Ask Zimo: Baumgartner’s famed hot springs pool saved from fire

pzimowsky@idahostatesman.comSeptember 19, 2013 

Q: Do you know how bad the Baumgartner Campground is after the Kelly Fire?

FRED, from Sept. 11 Idaho Outdoors live chat

A: Baumgartner Campground, a very popular campground located 12 miles east of Featherville, survived the fire.

Fire burned in back of the campground and now there is danger of falling trees and rocks, so the U.S. Forest Service has closed it for the rest of the season.

The campground, which is near the South Fork of the Boise River above Anderson Ranch Reservoir, is popular because it has a developed hot pool that is drained and cleaned every night.

So, if you’ve enjoyed this campground in the fall, you’ll probably have to wait until next spring to use it again.

It is a reservation campground, and you can call (877) 444-6777.

This season, the campground fee was $10 a night for a single unit and $20 for a double.


Q: I wonder what is the possibility of getting a few air pumps (compressors) along the Greenbelt?


A: There are no bicycle air compressors along the Boise Greenbelt right now, but there has been talk about installing them in the future.

The discussion about the air compressors is going to be part of the Boise River Management Plan, which is being updated.

The city of Boise is getting help from a steering committee of 21 people representing a broad range of interest groups and agencies. At some point either late this year or early next year, the public will get to comment on the plan.

The plan deals with all kinds of recreation along the river. You can go here for more info. You can also send in suggestions to Boise Parks and Recreation officials.

By the way, Boise State University has two bike stations on campus with air compressors. One is at the Outdoor Recreation Center and the other is at the Lincoln Parking Garage.

Whole Foods, at 401 S. Broadway Ave., which is just off the Greenbelt at the Broadway Bridge, has free air at a bike station on the north side of the building.

Several bike shops between a block and several blocks from the Greenbelt also provide air.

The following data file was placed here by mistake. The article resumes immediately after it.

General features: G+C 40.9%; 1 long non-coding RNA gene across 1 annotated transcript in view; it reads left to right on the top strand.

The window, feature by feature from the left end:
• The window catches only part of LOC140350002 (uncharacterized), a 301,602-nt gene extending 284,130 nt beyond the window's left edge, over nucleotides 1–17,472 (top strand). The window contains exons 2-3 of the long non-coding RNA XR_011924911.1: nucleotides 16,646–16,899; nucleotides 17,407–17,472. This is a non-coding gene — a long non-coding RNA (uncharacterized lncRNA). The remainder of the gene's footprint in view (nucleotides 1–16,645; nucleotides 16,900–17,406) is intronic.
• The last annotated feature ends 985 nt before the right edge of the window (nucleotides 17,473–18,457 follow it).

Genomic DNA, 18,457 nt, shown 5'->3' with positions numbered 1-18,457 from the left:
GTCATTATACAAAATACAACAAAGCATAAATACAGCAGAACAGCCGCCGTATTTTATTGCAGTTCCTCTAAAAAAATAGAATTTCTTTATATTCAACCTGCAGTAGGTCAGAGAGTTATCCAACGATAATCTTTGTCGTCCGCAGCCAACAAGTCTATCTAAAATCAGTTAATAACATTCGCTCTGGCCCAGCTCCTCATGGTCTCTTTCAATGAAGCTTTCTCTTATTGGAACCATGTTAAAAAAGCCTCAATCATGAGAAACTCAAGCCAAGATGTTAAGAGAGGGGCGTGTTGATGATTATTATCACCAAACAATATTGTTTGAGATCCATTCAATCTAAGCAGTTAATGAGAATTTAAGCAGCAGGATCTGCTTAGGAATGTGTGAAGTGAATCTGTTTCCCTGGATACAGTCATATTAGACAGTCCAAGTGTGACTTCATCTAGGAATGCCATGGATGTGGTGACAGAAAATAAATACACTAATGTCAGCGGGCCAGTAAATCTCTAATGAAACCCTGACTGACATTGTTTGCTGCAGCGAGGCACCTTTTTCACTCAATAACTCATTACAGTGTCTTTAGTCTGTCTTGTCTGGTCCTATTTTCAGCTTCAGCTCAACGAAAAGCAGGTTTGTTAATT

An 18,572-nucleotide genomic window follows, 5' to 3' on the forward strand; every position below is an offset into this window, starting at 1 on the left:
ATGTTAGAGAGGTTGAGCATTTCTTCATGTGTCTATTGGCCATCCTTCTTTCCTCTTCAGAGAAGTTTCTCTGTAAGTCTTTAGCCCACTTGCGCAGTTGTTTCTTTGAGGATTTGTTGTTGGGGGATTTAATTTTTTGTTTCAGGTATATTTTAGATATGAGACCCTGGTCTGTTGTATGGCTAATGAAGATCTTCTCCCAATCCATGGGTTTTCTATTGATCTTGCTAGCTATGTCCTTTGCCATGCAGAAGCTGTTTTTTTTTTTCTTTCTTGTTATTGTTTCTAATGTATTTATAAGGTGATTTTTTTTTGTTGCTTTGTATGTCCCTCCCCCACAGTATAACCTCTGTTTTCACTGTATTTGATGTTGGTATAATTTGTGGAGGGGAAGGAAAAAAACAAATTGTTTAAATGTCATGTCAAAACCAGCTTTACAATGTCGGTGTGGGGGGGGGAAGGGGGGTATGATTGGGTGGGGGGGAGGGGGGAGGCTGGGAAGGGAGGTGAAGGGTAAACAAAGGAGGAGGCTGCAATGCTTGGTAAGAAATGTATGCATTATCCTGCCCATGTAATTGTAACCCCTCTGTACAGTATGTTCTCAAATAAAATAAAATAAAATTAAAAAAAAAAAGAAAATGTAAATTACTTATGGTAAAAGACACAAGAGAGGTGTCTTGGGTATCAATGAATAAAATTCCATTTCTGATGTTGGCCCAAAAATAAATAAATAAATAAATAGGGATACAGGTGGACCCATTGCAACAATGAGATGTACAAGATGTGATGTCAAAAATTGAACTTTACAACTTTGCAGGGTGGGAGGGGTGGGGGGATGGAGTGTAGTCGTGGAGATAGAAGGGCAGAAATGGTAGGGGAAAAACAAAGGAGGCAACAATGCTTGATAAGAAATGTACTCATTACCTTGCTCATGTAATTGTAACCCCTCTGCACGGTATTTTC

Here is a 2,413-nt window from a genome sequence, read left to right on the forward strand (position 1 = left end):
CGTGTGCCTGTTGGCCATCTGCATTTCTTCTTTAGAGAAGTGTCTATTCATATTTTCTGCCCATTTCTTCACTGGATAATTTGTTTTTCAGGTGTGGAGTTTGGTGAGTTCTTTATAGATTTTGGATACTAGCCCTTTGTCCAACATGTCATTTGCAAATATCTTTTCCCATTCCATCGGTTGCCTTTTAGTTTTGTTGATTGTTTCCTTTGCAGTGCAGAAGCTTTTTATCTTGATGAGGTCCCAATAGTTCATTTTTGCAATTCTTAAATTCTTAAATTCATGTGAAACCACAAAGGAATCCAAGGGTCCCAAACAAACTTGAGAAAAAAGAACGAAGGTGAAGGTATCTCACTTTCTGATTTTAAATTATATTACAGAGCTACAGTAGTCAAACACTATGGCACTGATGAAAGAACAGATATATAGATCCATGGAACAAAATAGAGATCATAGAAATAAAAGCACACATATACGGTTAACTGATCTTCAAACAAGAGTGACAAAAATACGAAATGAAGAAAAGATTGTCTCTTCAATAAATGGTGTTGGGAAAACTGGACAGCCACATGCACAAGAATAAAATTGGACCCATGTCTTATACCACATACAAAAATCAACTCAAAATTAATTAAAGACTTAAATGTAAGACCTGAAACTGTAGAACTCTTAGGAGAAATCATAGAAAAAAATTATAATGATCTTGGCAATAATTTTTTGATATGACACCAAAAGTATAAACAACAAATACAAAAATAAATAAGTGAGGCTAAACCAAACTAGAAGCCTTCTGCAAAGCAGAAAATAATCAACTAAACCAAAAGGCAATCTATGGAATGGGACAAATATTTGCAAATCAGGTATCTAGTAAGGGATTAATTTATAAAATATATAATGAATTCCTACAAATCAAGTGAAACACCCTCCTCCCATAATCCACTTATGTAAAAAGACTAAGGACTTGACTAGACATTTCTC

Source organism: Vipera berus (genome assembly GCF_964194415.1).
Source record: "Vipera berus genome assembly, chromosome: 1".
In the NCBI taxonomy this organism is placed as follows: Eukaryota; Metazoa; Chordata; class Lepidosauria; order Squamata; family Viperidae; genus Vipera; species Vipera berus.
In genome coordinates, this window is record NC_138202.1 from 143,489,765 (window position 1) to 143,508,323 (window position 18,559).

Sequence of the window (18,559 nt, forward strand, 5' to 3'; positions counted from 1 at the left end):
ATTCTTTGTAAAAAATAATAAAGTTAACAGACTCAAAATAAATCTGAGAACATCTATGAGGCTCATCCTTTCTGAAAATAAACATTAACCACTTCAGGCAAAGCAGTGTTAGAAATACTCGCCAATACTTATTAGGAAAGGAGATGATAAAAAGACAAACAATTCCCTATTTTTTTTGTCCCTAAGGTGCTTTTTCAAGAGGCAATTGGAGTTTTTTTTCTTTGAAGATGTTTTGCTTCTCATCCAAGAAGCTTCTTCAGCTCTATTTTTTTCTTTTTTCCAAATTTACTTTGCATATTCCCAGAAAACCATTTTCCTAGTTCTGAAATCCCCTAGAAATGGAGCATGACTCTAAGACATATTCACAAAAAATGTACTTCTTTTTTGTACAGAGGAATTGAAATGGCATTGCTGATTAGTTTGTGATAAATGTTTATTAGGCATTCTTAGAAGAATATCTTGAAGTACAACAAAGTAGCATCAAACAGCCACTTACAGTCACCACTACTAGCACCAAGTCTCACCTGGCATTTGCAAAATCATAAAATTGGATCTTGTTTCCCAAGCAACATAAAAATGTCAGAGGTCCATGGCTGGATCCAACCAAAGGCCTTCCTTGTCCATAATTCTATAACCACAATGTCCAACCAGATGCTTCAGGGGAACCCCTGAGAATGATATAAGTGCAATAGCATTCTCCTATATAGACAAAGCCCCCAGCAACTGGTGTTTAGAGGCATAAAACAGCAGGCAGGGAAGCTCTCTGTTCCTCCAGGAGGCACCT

Q: If sturgeon are supposed to be anadromous, how did they get above Shoshone Falls without being planted?

JOHN, from Sept. 11 Idaho Outdoors live chat

A: We’d like to imagine these giant, magnificent creatures jumping 212-foot Shoshone Falls along the Snake River, but that would take flying sturgeon. The ones in Idaho are white sturgeon.

I’ve seen sturgeon roll in the Snake River, looking like whales, but the falls are too much for them. Naturally, their upstream migration was stopped by the falls, which are higher than New York’s Niagara Falls.

So, to answer your question: Yes, the fish were stocked upstream by Idaho Fish and Game.

I went to the state agency’s website and got more information on one of Idaho’s most interesting fish.

The white sturgeon is the largest freshwater fish in North America.

Sturgeon can live to be more than 100 years old, and they used to get pretty big. Pioneer anglers caught sturgeon from the Snake River that were up to 1,500 pounds.

The prehistoric-looking fish are found in the Snake, lower Salmon and Kootenai rivers of Idaho.

The healthiest populations remaining in the state are found in the free-flowing stretch of the Snake River between the Bliss Dam and the upper end of C.J. Strike Reservoir in southern Idaho, and in the free-flowing Snake River from Lewiston upstream to Hells Canyon Dam, according to Fish and Game.

Smaller numbers of sturgeon are also found in the Snake River below American Falls and C.J. Strike dams.

Pete Zimowsky: 377-6445, Twitter: @Zimosoutdoors

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